# Individual supply of labour

In the real world, few of us can choose how many hours we would like to work. Usually an offer is made which might allow you negotiate for the wage, but not necessarily for the hours. We will, however, assume in the following analysis that you can determine the number of hours you wish to work. In the following section, we will take a closer look at what the factors are that influence a rational individual's choice on how many hours to work.

Take the case of Kevin. Kevin needs to decide how many hours to allocate to work and how many hours to allocate to leisure. Since he is a rational individual, he will compare the marginal utility of an additional hour of leisure with the marginal utility he gets from working an additional hour.

Assume Kevin can earn a R100 per hour. What is his marginal utility he gets from working an additional hour? And what is the opportunity cost of working this additional hour? The marginal utility he gets from working an additional hour is the satisfaction he derives from goods and services he can purchase with a R100. What he gives up to earn this R100 is the loss of an additional hour of leisure. This is his opportunity cost to work an additional hour.

### If Kevin estimates that a R100 worth of goods and services adds more to his total utility than an additional hour of leisure, what advice would you give him?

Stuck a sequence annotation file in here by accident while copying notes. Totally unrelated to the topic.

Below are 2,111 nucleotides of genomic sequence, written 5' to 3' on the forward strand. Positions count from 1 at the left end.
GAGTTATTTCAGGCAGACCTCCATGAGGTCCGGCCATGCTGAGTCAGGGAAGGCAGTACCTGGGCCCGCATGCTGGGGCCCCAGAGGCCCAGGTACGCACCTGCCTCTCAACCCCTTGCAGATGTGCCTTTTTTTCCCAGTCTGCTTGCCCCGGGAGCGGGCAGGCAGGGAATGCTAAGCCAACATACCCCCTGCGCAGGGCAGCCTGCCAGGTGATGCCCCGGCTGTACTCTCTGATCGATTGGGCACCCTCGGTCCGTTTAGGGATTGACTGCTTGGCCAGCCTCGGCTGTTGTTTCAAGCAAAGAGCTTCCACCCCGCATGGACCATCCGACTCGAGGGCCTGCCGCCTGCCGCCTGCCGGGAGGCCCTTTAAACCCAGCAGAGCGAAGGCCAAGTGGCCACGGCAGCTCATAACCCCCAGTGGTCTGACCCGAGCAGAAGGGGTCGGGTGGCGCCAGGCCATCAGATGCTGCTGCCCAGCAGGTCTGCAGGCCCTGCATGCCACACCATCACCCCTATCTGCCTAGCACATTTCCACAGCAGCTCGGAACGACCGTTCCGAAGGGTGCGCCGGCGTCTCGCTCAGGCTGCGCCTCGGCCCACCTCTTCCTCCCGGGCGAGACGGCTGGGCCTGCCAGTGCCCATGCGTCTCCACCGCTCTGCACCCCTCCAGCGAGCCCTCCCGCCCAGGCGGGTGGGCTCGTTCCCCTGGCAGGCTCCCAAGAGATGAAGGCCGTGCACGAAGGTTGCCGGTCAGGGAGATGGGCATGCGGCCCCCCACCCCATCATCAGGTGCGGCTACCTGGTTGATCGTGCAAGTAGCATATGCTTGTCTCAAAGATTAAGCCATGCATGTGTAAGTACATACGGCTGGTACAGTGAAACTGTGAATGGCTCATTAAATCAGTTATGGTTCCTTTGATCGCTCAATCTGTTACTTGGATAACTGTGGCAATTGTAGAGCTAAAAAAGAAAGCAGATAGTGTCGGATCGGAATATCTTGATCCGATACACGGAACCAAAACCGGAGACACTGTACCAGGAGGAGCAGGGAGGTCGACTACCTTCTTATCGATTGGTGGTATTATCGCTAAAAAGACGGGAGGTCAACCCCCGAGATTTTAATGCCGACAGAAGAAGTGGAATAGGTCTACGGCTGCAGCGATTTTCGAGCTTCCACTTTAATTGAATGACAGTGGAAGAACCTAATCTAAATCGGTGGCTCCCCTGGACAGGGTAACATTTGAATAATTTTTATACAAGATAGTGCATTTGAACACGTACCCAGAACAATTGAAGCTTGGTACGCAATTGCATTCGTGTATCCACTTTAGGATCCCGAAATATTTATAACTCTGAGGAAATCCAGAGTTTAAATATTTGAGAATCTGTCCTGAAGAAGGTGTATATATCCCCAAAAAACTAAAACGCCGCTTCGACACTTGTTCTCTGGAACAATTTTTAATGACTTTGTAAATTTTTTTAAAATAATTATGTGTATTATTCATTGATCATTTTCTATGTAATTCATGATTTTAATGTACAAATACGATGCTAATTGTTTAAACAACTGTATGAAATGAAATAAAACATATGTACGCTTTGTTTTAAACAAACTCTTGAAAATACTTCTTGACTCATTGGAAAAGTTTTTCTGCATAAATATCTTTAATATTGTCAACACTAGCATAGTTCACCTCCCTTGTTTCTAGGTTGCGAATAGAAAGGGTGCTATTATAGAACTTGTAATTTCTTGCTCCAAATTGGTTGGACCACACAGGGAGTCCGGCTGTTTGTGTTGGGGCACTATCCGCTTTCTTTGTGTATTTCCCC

• He should work an additional hour.
• He should rather take the additional leisure time.

Since Kevin is a rational individual, he is interested in maximising his total utility. If an additional hour of work adds more to his total utility than an additional hour of leisure, the rational choice for him is to work an additional hour. If, however, an additional hour of leisure adds more to his total utility than an additional hour of work, he should take the leisure hour and work fewer hours.

From this behaviour, we can derive the rule that for an individual, the optimal labour supply choice is to allocate his or her hours between work and leisure in such a way that the marginal utility of an hour of leisure is equal to the marginal utility derived from the goods he or she can purchase with the hourly wage. What we observe here is the same behaviour we saw when consumers must decide how to spend their limited income. In this case, it is time that is limited.

### How will Kevin change his behaviour if the wage rate increases from R100 per hour to R200 per hour?

• He will work longer hours since his incentive to work has increased. He can now afford to buy more goods and services.
• Since he gets more income for working the same amount of hours, he will not increase his hours of work. In this case, he prefers leisure to working and earning an income.

Both might apply to him depending on his circumstances.